A clear need exists for the development of advanced power ources and recharging options for implanted electro-medical devices. The useful lifetime of most implants is constrained by the longevity of the power source. When an implanted primary (non-rechargeable) battery has discharged to a predetermined threshold, surgery must be scheduled to replace the battery or the entire device, at considerable cost, patient distress, and about a 2% chance of infection. Implantable devices that might use rechargeable batteries include a growing variety of neurostimulators to counteract Parkinson's symptoms, for chemotherapy, to electrically stimulate the stomach, throat, urinary tract and other muscles, to deliver pain medication, and for implanted pressure and temperature sensors whose use will proliferate quickly. All of these applications place demands on electrical power within the body. A novel new method for recharging secondary batteries can overcome some of the difficulties of the present method, which includes MRI incompatibility. The wireless power transmission technology being developed is based on well known principles of ultrasound, which is know for its safety in diagnostic applications. The potential advantages include smaller transmitters and receivers, elimination of electromagnetic interference and heating of metal parts, and transmission of power to deeper sites in the body. The latter will drive new applications. Our principal goals and specific aims are to demonstrate its ultimate capabilities in vivo, facilitate more rapid recharging thus fostering patient compliance, comply with FDA safety regulations, and move the technology forward to the prototype stage, ready to be made into a useful product. We will do this by increasing its power delivery, showing that any temperature rise is kept within FDA guidelines, developing alignment and cooling techniques, and constructing small and inexpensive components. This technology will support the NIH mission, advancing its goals to improve human health and reduce health care costs by: 1) alleviating the distress, pain, and complications by reducing battery replacement operations, 2) increasing functionality of the implant by providing more power for diagnostic output or burst mode operation, 3) improving patient compliance, and 4) reducing the number of expensive operations that replace batteries and other components.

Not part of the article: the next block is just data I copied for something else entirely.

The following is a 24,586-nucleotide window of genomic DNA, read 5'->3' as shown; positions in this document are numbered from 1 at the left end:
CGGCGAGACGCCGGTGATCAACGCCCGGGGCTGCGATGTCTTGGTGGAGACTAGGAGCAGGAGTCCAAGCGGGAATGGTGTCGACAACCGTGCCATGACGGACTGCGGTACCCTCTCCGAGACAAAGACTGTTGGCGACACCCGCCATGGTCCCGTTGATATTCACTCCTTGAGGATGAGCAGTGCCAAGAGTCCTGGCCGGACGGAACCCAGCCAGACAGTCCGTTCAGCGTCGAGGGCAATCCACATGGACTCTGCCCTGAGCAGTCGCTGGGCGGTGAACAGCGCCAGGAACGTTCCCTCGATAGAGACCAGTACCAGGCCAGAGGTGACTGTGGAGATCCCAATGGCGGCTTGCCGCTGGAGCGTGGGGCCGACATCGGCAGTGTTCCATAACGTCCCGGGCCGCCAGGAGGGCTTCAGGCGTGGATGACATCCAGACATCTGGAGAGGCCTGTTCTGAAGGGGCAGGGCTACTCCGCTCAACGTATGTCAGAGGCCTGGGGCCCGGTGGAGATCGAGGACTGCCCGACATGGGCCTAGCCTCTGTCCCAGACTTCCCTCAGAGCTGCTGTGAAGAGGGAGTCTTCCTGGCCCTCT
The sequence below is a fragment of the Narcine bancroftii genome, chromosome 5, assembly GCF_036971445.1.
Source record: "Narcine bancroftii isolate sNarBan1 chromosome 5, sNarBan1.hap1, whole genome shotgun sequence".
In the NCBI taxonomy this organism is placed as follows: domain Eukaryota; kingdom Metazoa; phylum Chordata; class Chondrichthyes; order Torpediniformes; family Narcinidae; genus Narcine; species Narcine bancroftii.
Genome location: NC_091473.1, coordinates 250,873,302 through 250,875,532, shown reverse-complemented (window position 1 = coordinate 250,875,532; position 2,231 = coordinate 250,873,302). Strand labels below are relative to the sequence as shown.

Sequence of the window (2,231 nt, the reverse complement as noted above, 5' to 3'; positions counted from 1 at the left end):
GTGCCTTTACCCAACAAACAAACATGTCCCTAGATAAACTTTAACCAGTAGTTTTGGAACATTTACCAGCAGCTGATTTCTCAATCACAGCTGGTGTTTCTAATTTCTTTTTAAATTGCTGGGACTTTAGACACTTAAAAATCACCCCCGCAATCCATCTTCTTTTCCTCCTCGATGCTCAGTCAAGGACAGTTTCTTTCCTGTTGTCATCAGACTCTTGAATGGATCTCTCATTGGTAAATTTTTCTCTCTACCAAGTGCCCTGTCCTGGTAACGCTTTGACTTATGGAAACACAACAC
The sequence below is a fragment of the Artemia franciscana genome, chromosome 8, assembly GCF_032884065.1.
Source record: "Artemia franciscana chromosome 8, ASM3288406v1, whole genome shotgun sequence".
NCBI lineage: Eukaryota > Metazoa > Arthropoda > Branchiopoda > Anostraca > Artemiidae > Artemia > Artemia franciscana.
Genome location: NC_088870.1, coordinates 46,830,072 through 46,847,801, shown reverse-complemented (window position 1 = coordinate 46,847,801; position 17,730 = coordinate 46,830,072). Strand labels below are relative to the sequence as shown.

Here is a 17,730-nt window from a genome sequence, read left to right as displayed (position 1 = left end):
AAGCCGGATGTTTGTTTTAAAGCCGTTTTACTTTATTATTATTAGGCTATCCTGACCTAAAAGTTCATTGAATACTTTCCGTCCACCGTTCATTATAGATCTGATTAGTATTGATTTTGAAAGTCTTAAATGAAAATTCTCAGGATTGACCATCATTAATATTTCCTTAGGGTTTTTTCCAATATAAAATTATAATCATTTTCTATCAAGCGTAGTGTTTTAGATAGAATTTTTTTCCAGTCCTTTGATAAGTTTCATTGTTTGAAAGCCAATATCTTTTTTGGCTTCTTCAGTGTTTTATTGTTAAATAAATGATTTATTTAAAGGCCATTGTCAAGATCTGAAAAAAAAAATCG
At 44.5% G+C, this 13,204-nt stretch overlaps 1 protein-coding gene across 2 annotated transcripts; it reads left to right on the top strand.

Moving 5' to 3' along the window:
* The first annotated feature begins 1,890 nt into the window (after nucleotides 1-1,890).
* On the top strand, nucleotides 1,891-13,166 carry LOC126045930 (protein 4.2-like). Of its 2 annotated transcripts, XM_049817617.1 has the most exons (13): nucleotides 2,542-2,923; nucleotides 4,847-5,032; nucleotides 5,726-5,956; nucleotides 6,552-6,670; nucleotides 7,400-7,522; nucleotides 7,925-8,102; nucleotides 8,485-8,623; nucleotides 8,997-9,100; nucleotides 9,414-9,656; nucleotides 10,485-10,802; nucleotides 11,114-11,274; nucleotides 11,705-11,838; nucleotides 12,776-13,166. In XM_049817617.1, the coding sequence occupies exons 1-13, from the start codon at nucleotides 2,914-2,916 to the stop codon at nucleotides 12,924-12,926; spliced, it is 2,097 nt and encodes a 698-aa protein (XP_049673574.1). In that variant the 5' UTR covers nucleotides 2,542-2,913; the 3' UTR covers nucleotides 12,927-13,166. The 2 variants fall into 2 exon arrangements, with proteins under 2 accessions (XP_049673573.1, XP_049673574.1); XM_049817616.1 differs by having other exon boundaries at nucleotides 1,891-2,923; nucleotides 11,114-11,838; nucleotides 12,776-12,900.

This new wireless recharging technique will result in increased longevity and capability of implanted batteries and will advance several public health goals by: 1) alleviating distress, pain, complications and cost by reducing the number of battery replacement operations, 2) increasing functionality of the implant by providing more power for diagnostic output or burst mode operation, 3) improving patient compliance.
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